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One hundred fifty years after the day the Yankees took Atlanta, another 76 of them will be flying in from Lincoln. 

Delta Air Lines restores a daily direct flight to Atlanta from Lincoln on Wednesday with a one-year, $750,000 revenue guarantee from the federal government and $52,000 kicked in from Lincoln businesses.

The first departure flight on a CRJ-900 regional jet, scheduled for 7 a.m., is full, Lincoln officials said Tuesday as they gathered at the Lincoln Airport to mark the start of service and to encourage Lincoln business and leisure travelers to patronize the flight. The first flight leaving Atlanta was scheduled Tuesday night for a 7 p.m. departure with an 8:30 p.m. arrival in Lincoln.

Delta and United flights to Chicago, Denver and Minneapolis have been the city's only reliable commercial airline destinations since Delta stopped a 2009 flight to Atlanta because of high fuel prices. 

In addition to the Atlanta service in the summer of 2009, Delta provided short-lived Memphis service in the summer of 2011, and its predecessor, Northwest Airlines, had Lincoln-Memphis flights for about nine months in 2005.

A southeastern destination from Lincoln has always been a "dilemma," said Nick Cusick, a Lincoln Airport Authority board member and businessman, whose Bison Inc. sports equipment manufacturing company has booked 15 trips on the Atlanta flight.

"If it indeed works, they want to add a second flight," Cusick said. "We need to use it, or we will lose it."

He and other Lincoln officials will be making public presentations pitching the flight. As a condition of the Transportation Department grant, the Lincoln Airport has committed to spending more than $100,000 to raise public awareness of the flight. Cusick identified businesses that contributed to cover the $52,000 mandatory private share as Ameritas, Assurity, Union Bank & Trust, Nelnet, CHI Health St. Elizabeth, Duncan Aviation, Hampton Construction, Olsson Associates, Cheever Construction, MTZ Construction, Benesh, Bison and the Lincoln Chamber of Commerce.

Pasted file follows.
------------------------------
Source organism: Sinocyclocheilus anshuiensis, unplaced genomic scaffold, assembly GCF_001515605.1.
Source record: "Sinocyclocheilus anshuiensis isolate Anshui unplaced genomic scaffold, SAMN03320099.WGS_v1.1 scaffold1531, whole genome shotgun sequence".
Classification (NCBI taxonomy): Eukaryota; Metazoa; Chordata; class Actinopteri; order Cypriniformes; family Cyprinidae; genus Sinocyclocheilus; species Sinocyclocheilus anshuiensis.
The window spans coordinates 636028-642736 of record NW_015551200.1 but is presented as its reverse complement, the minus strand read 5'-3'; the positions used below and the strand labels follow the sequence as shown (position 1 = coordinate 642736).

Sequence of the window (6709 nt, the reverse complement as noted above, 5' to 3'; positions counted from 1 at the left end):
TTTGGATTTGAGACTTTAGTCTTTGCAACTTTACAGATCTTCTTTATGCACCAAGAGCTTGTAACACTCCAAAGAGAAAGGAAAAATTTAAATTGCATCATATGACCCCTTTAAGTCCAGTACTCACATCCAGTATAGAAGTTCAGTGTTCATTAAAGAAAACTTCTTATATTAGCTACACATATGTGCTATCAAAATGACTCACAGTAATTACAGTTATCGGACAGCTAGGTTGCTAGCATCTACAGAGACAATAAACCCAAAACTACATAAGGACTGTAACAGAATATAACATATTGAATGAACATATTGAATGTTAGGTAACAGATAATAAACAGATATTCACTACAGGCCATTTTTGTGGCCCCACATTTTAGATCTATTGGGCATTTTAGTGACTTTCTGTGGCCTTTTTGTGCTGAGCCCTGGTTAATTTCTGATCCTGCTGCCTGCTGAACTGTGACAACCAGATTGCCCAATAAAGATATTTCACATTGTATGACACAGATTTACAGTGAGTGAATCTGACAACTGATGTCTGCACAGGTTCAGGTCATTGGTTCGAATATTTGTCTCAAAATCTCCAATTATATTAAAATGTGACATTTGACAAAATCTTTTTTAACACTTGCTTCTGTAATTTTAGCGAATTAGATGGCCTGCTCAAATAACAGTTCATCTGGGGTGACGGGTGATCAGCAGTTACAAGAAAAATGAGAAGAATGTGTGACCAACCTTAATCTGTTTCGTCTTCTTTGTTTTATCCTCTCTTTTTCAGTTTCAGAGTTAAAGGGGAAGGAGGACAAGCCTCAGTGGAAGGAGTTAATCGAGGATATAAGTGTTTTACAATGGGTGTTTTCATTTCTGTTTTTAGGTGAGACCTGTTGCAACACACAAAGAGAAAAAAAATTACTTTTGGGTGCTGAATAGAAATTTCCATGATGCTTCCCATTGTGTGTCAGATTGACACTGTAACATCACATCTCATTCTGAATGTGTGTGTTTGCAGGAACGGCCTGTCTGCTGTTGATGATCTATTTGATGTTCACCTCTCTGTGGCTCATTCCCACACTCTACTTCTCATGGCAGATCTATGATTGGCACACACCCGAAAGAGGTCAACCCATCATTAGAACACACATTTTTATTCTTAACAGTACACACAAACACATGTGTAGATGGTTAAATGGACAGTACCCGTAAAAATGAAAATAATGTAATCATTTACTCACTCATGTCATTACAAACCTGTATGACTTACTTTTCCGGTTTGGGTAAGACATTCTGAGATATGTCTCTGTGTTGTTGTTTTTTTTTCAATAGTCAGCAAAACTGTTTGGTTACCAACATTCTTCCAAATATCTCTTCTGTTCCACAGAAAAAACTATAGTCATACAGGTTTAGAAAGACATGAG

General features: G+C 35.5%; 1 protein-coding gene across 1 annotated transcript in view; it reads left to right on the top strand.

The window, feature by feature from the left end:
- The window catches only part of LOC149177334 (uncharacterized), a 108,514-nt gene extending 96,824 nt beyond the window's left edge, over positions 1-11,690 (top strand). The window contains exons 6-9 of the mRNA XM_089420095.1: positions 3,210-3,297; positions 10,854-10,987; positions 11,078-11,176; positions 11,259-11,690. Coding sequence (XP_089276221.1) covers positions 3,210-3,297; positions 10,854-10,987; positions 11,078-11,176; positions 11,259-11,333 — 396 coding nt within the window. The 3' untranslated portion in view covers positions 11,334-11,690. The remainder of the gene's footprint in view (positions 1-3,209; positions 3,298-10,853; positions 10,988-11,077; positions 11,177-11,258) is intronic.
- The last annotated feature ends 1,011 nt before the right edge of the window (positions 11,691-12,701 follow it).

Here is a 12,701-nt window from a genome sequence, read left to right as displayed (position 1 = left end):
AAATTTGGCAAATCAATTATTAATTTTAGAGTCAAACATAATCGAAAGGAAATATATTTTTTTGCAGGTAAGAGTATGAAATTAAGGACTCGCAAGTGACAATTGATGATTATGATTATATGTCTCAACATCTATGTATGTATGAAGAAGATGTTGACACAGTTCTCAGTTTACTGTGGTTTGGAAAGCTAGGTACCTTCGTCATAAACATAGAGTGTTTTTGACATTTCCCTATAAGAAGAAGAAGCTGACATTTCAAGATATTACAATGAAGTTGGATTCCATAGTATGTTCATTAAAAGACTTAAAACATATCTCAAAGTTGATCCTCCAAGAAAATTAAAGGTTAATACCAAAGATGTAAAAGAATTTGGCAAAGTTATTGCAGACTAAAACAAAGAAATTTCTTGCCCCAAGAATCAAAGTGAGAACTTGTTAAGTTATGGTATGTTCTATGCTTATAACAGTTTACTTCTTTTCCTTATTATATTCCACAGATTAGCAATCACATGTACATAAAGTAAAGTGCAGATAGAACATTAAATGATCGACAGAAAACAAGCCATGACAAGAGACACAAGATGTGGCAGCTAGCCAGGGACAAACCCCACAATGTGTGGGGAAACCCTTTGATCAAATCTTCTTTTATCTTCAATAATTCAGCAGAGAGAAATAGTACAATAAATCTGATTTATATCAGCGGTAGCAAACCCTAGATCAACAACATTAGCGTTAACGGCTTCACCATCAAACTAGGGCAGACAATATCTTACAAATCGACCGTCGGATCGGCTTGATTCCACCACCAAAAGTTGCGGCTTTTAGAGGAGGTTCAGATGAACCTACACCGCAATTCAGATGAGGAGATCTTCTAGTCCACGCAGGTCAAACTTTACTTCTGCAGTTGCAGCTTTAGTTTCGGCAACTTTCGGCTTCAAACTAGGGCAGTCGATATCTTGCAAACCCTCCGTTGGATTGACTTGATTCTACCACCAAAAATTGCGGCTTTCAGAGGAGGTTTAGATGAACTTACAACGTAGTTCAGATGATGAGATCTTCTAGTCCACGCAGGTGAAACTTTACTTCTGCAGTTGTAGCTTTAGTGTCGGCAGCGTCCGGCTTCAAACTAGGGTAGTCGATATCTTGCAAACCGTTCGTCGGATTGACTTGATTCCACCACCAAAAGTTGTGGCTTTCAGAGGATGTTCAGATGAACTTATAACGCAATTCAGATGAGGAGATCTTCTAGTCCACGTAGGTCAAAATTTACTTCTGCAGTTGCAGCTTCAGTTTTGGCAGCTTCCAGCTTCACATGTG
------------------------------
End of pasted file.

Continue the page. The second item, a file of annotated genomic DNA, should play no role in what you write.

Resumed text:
Wendy Birdsall, president of the chamber, "implored" people from Lincoln to use the flight.

"Fly Lincoln first," she said. Birdsall said she did a comparison of fares from Omaha and Lincoln to Atlanta during October for weeklong stays, and they were virtually the same.

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Fares aren't cheap, however. A check of the Delta.com website on Tuesday found fares for a round trip departing Lincoln on Sept. 10 ranged from nearly $1,300 down to $630 with a Saturday-night stay.

In October, round-trip fares were around $1,000 without a weekend-night stay and closer to $400 with a Saturday-night stay over.

Delta fares on the Lincoln-to-Minneapolis route, meanwhile, were around $800 without a weekend-night stay and closer to $400 with a Saturday-night stay over.

Lincoln Airport data show that in 2013, Lincoln business and leisure travelers flew from Lincoln 30 percent of the time and used Omaha's Eppley Airfield 65 percent of the time.

But Lincoln Airport's traffic was up 5 percent in 2013, an addition of 14,000 passengers after several years of decline.

Lincoln Mayor Chris Beutler and City Council members Carl Eskridge and Leirion Gaylor Baird also joined John Wood, who retired as the Lincoln Airport's executive director last week, and his replacement, David Haring, in promoting the new Delta service.  

Beutler and Wood called attention to Hartsfield-Jackson Atlanta International Airport as the busiest airport in the nation, with a vast array of connecting flights.

"There are connections all up and down the East Coast, the Caribbean, South America, all over the world, really," Wood said. 

Haring, starting his first full week as executive director, called attention to Lincoln Airport's growing traffic at a time when aviation is contracting, not expanding.

"To get a market like this is a great thing for this city and this region," he said.

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Reach the writer at 402-473-7241 or at dpiersol@journalstar.com. On Twitter @RichardPiersol.

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